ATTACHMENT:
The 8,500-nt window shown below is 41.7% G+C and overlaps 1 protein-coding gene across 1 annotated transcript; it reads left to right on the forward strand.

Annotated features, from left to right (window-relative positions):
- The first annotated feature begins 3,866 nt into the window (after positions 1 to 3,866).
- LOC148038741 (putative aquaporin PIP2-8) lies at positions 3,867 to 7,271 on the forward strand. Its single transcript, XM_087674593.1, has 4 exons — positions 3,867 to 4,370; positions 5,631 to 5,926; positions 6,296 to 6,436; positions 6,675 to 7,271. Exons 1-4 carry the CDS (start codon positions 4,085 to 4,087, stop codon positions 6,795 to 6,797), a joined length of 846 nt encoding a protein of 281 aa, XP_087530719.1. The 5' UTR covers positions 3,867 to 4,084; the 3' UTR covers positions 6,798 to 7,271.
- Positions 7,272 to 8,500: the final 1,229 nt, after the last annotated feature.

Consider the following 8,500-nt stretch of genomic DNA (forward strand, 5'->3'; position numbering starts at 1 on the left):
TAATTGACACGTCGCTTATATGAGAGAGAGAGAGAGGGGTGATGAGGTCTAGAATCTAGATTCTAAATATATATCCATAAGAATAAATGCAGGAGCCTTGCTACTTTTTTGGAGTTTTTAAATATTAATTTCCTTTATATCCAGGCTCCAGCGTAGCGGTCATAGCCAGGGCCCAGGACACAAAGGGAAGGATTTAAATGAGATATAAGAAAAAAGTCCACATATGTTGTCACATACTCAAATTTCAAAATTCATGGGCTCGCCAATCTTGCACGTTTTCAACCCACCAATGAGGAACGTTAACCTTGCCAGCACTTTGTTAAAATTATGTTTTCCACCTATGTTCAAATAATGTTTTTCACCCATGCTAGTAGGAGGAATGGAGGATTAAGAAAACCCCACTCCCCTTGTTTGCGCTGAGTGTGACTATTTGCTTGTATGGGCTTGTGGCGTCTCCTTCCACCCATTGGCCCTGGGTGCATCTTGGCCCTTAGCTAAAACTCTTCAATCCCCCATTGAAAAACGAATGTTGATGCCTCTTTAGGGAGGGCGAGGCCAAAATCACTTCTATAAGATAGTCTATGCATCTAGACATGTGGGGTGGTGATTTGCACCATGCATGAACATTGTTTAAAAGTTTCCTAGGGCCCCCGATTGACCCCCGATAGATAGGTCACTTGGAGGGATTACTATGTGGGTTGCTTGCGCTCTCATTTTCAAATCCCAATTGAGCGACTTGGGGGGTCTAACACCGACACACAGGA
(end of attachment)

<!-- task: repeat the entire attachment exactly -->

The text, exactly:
The 8,500-nt window shown below is 41.7% G+C and overlaps 1 protein-coding gene across 1 annotated transcript; it reads left to right on the forward strand.

Annotated features, from left to right (window-relative positions):
- The first annotated feature begins 3,866 nt into the window (after positions 1 to 3,866).
- LOC148038741 (putative aquaporin PIP2-8) lies at positions 3,867 to 7,271 on the forward strand. Its single transcript, XM_087674593.1, has 4 exons — positions 3,867 to 4,370; positions 5,631 to 5,926; positions 6,296 to 6,436; positions 6,675 to 7,271. Exons 1-4 carry the CDS (start codon positions 4,085 to 4,087, stop codon positions 6,795 to 6,797), a joined length of 846 nt encoding a protein of 281 aa, XP_087530719.1. The 5' UTR covers positions 3,867 to 4,084; the 3' UTR covers positions 6,798 to 7,271.
- Positions 7,272 to 8,500: the final 1,229 nt, after the last annotated feature.

Consider the following 8,500-nt stretch of genomic DNA (forward strand, 5'->3'; position numbering starts at 1 on the left):
TAATTGACACGTCGCTTATATGAGAGAGAGAGAGAGGGGTGATGAGGTCTAGAATCTAGATTCTAAATATATATCCATAAGAATAAATGCAGGAGCCTTGCTACTTTTTTGGAGTTTTTAAATATTAATTTCCTTTATATCCAGGCTCCAGCGTAGCGGTCATAGCCAGGGCCCAGGACACAAAGGGAAGGATTTAAATGAGATATAAGAAAAAAGTCCACATATGTTGTCACATACTCAAATTTCAAAATTCATGGGCTCGCCAATCTTGCACGTTTTCAACCCACCAATGAGGAACGTTAACCTTGCCAGCACTTTGTTAAAATTATGTTTTCCACCTATGTTCAAATAATGTTTTTCACCCATGCTAGTAGGAGGAATGGAGGATTAAGAAAACCCCACTCCCCTTGTTTGCGCTGAGTGTGACTATTTGCTTGTATGGGCTTGTGGCGTCTCCTTCCACCCATTGGCCCTGGGTGCATCTTGGCCCTTAGCTAAAACTCTTCAATCCCCCATTGAAAAACGAATGTTGATGCCTCTTTAGGGAGGGCGAGGCCAAAATCACTTCTATAAGATAGTCTATGCATCTAGACATGTGGGGTGGTGATTTGCACCATGCATGAACATTGTTTAAAAGTTTCCTAGGGCCCCCGATTGACCCCCGATAGATAGGTCACTTGGAGGGATTACTATGTGGGTTGCTTGCGCTCTCATTTTCAAATCCCAATTGAGCGACTTGGGGGGTCTAACACCGACACACAGGA